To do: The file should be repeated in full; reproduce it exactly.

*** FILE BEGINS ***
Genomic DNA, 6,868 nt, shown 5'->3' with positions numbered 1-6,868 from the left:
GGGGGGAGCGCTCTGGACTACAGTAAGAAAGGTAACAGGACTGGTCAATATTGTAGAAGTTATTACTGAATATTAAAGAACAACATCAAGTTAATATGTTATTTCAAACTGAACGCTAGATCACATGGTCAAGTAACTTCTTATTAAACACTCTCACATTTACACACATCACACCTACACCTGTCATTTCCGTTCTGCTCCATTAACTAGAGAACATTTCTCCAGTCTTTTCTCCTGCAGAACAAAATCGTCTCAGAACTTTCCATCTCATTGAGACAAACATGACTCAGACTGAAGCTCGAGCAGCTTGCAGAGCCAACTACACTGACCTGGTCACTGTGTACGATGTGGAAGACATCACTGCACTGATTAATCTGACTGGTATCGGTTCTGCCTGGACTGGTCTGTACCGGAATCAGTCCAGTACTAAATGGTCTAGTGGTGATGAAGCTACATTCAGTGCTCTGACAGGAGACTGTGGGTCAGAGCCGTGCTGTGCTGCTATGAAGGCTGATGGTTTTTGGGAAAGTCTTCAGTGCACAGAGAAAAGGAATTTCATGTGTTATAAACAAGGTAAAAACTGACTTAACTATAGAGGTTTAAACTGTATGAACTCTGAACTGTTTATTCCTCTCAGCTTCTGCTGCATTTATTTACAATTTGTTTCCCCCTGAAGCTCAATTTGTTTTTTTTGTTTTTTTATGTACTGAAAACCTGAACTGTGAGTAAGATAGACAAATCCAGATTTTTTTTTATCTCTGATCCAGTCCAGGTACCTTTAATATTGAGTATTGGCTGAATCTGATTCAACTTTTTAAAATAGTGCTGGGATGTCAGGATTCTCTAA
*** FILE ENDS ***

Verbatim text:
Genomic DNA, 6,868 nt, shown 5'->3' with positions numbered 1-6,868 from the left:
GGGGGGAGCGCTCTGGACTACAGTAAGAAAGGTAACAGGACTGGTCAATATTGTAGAAGTTATTACTGAATATTAAAGAACAACATCAAGTTAATATGTTATTTCAAACTGAACGCTAGATCACATGGTCAAGTAACTTCTTATTAAACACTCTCACATTTACACACATCACACCTACACCTGTCATTTCCGTTCTGCTCCATTAACTAGAGAACATTTCTCCAGTCTTTTCTCCTGCAGAACAAAATCGTCTCAGAACTTTCCATCTCATTGAGACAAACATGACTCAGACTGAAGCTCGAGCAGCTTGCAGAGCCAACTACACTGACCTGGTCACTGTGTACGATGTGGAAGACATCACTGCACTGATTAATCTGACTGGTATCGGTTCTGCCTGGACTGGTCTGTACCGGAATCAGTCCAGTACTAAATGGTCTAGTGGTGATGAAGCTACATTCAGTGCTCTGACAGGAGACTGTGGGTCAGAGCCGTGCTGTGCTGCTATGAAGGCTGATGGTTTTTGGGAAAGTCTTCAGTGCACAGAGAAAAGGAATTTCATGTGTTATAAACAAGGTAAAAACTGACTTAACTATAGAGGTTTAAACTGTATGAACTCTGAACTGTTTATTCCTCTCAGCTTCTGCTGCATTTATTTACAATTTGTTTCCCCCTGAAGCTCAATTTGTTTTTTTTGTTTTTTTATGTACTGAAAACCTGAACTGTGAGTAAGATAGACAAATCCAGATTTTTTTTTATCTCTGATCCAGTCCAGGTACCTTTAATATTGAGTATTGGCTGAATCTGATTCAACTTTTTAAAATAGTGCTGGGATGTCAGGATTCTCTAA